Mahieu, Stephanie

Professor

École Supérieure d’Art et de Design de Valenciennes, France

Belgium

Max Weber alumnus

Department of Political and Social Sciences

Cohort(s): 2006/2007

Ph.D. Institution

École des Hautes Etudes en Sciences Sociales, France

Biography

As a Brussels-born Belgian citizen, I was introduced very early in life to the reality of European integration. My specific interest for Central and South East Europe dates back to my first years as a student in Social Anthropology at the Free University Brussels (1992-93), when I was a member of a student organization against ethnic cleansing in Croatia and Bosnia-Herzegovina, and organized several workshops on the subject.


After a year in Greece as an Erasmus Student (1994-95), I decided to study Hungarian Literature in Budapest (1995-96). I then conducted research on popular religion in Salina (Italy, 1997). My MA (1997) and doctoral research (1998-2003) were dedicated to the return to legality, after 40 years of prohibition, of the Greek Catholic (Uniate) Church in Romania.

I defended my Ph.D. thesis in Social Anthropology, “Towards an Anthropology of Religious Variations: the Re-legalization of the Romanian Greek Catholic Church after 1989” in June 2003 at the Ecole des Hautes Etudes en Sciences Sociales (EHESS) in Paris.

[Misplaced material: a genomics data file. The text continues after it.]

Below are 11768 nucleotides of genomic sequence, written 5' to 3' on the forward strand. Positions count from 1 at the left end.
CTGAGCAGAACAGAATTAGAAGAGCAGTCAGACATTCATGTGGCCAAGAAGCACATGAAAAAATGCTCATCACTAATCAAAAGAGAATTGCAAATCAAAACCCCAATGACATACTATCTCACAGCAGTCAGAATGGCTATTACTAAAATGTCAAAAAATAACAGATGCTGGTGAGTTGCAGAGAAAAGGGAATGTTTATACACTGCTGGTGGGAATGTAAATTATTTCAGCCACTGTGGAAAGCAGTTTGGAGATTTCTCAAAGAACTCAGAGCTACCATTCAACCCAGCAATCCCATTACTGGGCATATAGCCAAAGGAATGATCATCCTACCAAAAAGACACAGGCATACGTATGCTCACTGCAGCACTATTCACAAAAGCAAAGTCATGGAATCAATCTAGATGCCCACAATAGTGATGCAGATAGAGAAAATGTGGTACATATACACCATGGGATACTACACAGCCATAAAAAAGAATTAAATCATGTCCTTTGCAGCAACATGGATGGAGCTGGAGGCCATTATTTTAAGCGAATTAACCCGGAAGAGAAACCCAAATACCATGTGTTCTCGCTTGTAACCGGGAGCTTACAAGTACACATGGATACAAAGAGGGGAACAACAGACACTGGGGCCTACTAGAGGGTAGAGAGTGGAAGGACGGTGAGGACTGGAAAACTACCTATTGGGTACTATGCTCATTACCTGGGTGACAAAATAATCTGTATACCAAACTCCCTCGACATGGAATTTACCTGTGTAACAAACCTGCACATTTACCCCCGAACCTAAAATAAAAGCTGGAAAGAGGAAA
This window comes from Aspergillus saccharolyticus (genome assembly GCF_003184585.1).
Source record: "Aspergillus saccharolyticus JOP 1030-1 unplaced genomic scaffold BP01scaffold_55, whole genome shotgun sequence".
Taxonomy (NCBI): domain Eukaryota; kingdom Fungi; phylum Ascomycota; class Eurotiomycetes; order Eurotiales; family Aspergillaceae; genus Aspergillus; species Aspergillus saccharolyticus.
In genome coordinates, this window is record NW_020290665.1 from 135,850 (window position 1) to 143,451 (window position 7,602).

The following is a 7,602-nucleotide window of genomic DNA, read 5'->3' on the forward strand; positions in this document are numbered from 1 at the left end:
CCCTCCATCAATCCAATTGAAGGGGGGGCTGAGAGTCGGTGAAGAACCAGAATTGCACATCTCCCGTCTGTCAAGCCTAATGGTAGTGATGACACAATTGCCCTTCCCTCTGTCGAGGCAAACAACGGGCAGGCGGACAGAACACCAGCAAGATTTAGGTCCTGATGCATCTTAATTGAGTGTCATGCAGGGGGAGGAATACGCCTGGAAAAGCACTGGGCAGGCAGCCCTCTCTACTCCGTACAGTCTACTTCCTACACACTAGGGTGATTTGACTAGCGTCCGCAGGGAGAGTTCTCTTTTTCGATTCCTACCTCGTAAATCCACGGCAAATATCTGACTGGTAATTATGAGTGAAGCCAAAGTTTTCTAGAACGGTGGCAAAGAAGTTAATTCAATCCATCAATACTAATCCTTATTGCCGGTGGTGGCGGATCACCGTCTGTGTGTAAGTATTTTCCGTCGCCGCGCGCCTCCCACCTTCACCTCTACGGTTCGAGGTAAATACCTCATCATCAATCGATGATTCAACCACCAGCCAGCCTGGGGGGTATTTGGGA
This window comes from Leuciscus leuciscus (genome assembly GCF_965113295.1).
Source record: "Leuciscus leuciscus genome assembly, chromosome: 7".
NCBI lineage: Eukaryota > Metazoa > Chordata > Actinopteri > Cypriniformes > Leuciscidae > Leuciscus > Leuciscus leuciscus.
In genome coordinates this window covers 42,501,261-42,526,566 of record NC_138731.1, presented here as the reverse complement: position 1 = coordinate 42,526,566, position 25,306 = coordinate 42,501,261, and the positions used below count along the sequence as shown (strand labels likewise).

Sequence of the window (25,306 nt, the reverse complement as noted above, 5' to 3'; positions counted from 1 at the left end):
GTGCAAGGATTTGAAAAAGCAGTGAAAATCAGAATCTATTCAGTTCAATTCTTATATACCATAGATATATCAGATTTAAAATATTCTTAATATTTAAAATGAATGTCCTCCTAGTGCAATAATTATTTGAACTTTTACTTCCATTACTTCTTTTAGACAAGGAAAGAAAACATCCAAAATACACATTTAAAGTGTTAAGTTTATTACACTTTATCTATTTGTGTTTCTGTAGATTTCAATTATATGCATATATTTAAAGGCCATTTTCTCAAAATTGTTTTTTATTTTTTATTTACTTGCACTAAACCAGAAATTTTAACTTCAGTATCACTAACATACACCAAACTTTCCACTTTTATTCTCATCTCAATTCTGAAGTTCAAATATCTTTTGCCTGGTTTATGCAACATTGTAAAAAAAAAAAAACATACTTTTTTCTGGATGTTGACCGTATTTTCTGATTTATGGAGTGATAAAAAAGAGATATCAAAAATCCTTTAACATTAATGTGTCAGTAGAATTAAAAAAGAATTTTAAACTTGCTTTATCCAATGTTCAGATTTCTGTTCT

I have recently been invited to edit a volume on the Greek Catholics in Postsocialist Europe in the Halle Series for Social Anthropology. I plan to dedicate a significant part of my research time to the editing of this volume.

In 2003 and 2004, I dedicated my first post-doctoral project, at the Viadrina University (Frankfurt/Oder, Germany), to post-war justice in the former Yugoslavia, with particular focus on the Ovcara/Vukovar massacre trial held in The Hague and Belgrade.

In 2005, during my second post-doctoral fellowship at the Max Planck Institute for Social Anthropology (Halle/Saale, Germany), I investigated the increasing role of religious organizations (with a specific emphasis on the Hungarian Greek Catholic Church) in providing welfare and charitable activities.

During my stay at the EUI, I would like to carry out a project entitled “Religion and Social Security. A Micro Level Analysis on Orthodox Faith-based Welfare Providers in Greece and among Romanian migrants in Italy”. It is inspired by Max Weber’s Protestant Ethic premises, and aims to investigate the increasing role played by religious networks in providing different kinds of social security, especially to migrants coming from South-East Europe, via a qualitative micro-level comparative research, in Greece and Italy. At a more general level, the project also intends to examine the role played by the new global orthodox NGO’s such as International Orthodox Christian Church Charities, Ortaid or Allilevgi (solidarity), the NGO of the Greek Orthodox Church. Do they promote a specific set of values connected with Orthodox morality? How do they interrelate with other European faith-based institutions?
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